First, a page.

2 Darth Plagueis
Darth Plagueis is Darth Sidious's master. This book chronicles his life, first as an apprentice, then as a master who doesn't want to relinquish his power to his apprentice, which is the Sith tradition. In order to keep hold of his power as a Sith Lord, Darth Plagueis learns to command power over his own death. Meanwhile, Palpatine, the chosen apprentice to Darth Plagueis, is rising through the ranks of public office. He studies the ways of the Sith and the Dark Side of the Force in secret. All the while, he plots how to get rid of his master in order to become the Emperor.
"Darth Plagueis" is an engrossing story, partly because Palpatine is such a mysterious character from the movies. This is another novel that explores the doomed relationship between a Sith Lord and his apprentice. It's doomed because the apprentice, who naturally wants more power, must kill his master to gain it. "Darth Plagueis" also details how the plan to invade Naboo in "The Phantom Menace" came to be.
1 The Thrawn Trilogy
Grand Admiral Thrawn, who appeared in "Star Wars Rebels," gathers what's left of the Imperial Forces in order to chase back the Rebels. He even dives into the Emperor's vault and unearths some clones to help in his attack. Our heroes wind up running through the galaxy and marshaling defenses in yet another battle. Meanwhile, one of fandom's favorite Expanded Universe characters takes a starring role: Mara Jade. At one time she was the Emperor's Hand, now she's looking to kill Luke Skywalker and avenge her master's death.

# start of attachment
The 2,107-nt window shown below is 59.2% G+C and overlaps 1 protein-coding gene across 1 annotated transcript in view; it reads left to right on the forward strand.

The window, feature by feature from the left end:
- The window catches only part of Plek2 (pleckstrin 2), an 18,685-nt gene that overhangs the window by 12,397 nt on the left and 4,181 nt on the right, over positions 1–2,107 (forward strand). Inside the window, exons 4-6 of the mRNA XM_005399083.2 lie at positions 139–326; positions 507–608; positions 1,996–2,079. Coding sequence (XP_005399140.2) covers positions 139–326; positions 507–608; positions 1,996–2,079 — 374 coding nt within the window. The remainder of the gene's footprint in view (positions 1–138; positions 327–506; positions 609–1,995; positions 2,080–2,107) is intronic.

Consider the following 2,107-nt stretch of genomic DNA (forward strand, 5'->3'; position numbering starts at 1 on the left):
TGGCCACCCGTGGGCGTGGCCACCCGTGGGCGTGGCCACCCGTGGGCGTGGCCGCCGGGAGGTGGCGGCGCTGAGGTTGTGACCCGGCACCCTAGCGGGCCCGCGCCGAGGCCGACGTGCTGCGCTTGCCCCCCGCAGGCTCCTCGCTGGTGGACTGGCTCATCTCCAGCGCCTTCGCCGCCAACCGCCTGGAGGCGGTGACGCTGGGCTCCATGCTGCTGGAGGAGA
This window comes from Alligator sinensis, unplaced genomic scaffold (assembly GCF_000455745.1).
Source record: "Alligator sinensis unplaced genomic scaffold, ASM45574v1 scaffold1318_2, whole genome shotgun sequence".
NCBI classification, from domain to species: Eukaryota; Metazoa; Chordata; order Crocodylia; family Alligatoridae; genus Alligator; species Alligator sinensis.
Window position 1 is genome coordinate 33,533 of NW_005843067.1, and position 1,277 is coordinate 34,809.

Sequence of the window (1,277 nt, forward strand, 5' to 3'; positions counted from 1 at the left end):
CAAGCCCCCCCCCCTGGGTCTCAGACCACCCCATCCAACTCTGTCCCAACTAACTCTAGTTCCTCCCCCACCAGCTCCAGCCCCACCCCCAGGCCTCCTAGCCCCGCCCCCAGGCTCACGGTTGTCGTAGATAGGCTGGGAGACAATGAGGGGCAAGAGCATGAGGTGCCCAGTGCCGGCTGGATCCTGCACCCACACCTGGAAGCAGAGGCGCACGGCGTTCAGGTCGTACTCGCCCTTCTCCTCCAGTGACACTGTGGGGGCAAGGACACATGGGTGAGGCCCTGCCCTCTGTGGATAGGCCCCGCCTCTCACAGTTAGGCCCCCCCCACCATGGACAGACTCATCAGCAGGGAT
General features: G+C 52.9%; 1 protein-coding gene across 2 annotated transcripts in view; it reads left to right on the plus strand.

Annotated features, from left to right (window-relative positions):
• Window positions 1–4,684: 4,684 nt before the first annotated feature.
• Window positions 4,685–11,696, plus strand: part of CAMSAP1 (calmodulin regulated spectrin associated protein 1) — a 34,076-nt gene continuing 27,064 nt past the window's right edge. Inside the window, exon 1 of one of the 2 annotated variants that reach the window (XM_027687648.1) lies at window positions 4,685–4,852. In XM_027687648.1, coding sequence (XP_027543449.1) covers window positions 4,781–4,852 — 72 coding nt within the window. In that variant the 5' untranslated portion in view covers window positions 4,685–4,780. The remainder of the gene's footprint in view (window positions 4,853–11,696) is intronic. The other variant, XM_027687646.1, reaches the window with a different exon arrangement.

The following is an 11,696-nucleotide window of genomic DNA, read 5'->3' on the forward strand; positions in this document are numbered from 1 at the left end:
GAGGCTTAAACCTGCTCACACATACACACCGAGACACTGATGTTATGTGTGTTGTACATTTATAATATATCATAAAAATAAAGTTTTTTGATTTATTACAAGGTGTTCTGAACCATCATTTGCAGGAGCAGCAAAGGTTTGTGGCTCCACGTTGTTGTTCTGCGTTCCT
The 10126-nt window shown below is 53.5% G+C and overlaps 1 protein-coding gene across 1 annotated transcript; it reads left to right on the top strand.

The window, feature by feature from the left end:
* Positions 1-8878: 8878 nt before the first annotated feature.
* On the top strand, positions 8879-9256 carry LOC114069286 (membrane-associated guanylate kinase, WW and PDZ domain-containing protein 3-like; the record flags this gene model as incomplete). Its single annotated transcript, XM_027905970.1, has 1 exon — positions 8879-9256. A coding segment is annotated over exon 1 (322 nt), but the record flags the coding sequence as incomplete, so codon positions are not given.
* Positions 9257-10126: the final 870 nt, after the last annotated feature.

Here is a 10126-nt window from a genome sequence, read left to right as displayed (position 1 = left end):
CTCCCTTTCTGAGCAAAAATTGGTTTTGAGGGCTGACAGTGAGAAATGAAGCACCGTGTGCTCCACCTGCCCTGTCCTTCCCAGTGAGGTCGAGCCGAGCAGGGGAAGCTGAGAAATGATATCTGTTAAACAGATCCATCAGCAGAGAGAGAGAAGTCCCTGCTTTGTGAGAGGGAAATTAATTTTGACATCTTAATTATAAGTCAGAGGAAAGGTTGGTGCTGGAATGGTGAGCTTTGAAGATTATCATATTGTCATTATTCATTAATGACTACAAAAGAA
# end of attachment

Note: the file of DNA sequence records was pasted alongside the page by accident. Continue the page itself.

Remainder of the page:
Taking place after "Return of the Jedi," "The Thrawn Trilogy" plays like a long denouement, imagining what happens after the fall of the Galactic Empire's Emperor, but not its extensive armies. While familiar characters, such as Luke, Leia and Han, are involved in the story, the spotlight is on new characters (namely Thrawn, Jade and the Dark Jedi known as Joruus C'baoth) and new settings. "The Thrawn Trilogy" remains non-canon, but is so full of dangerous battles and unforgettable characters that it could wind up being introduced as the story that occurred between "Return of the Jedi" and "The Force Awakens."
Do you have a favorite non-canon "Star Wars" story? Tell us in the comments!